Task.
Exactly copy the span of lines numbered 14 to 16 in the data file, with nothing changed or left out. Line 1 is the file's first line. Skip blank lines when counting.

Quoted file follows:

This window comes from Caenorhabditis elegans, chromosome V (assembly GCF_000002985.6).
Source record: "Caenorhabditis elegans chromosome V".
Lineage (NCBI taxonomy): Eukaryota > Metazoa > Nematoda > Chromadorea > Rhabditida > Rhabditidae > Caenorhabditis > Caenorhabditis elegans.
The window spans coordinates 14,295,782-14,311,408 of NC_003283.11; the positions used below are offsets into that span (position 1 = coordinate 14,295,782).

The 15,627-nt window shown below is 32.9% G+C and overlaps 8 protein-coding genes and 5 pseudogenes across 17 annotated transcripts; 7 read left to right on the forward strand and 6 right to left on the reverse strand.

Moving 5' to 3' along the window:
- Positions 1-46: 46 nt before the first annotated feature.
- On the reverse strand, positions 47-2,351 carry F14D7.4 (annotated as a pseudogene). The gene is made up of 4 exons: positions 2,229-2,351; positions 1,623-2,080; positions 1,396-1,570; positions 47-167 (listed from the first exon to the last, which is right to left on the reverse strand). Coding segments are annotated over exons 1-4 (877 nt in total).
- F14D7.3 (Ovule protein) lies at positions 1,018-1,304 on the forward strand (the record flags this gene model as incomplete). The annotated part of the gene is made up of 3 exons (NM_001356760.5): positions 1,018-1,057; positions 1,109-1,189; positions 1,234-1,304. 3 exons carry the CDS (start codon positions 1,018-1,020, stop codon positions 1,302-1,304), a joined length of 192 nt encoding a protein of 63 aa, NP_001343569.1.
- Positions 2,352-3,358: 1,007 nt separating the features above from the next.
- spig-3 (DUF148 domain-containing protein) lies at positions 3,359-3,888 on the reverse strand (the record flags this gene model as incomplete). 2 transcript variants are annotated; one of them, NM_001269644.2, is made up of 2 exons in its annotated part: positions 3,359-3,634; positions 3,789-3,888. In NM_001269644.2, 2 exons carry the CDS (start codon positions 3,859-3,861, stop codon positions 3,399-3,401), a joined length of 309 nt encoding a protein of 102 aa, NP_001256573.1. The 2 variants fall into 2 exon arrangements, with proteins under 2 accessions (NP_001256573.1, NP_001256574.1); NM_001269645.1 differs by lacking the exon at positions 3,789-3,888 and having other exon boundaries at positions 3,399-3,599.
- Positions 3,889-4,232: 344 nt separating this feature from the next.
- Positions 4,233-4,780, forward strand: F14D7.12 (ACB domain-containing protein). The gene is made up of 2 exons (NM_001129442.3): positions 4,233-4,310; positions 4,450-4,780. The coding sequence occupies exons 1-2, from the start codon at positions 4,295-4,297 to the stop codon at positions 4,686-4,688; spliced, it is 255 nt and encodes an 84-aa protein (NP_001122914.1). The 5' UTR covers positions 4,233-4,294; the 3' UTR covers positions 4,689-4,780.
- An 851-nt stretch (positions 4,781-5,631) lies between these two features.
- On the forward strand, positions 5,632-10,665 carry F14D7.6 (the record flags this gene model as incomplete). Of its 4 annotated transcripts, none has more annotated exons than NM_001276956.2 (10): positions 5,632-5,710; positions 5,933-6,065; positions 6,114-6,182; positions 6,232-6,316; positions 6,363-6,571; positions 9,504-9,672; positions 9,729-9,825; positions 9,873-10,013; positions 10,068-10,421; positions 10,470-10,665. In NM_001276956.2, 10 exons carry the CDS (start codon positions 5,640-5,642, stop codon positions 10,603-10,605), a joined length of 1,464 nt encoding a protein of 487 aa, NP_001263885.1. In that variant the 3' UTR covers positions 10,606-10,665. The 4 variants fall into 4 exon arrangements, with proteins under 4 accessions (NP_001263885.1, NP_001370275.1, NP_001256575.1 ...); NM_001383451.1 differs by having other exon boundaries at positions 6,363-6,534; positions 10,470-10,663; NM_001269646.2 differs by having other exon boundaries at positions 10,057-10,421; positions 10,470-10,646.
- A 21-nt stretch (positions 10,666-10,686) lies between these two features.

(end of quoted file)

- An 851-nt stretch (positions 4,781-5,631) lies between these two features.
- On the forward strand, positions 5,632-10,665 carry F14D7.6 (the record flags this gene model as incomplete). Of its 4 annotated transcripts, none has more annotated exons than NM_001276956.2 (10): positions 5,632-5,710; positions 5,933-6,065; positions 6,114-6,182; positions 6,232-6,316; positions 6,363-6,571; positions 9,504-9,672; positions 9,729-9,825; positions 9,873-10,013; positions 10,068-10,421; positions 10,470-10,665. In NM_001276956.2, 10 exons carry the CDS (start codon positions 5,640-5,642, stop codon positions 10,603-10,605), a joined length of 1,464 nt encoding a protein of 487 aa, NP_001263885.1. In that variant the 3' UTR covers positions 10,606-10,665. The 4 variants fall into 4 exon arrangements, with proteins under 4 accessions (NP_001263885.1, NP_001370275.1, NP_001256575.1 ...); NM_001383451.1 differs by having other exon boundaries at positions 6,363-6,534; positions 10,470-10,663; NM_001269646.2 differs by having other exon boundaries at positions 10,057-10,421; positions 10,470-10,646.
- A 21-nt stretch (positions 10,666-10,686) lies between these two features.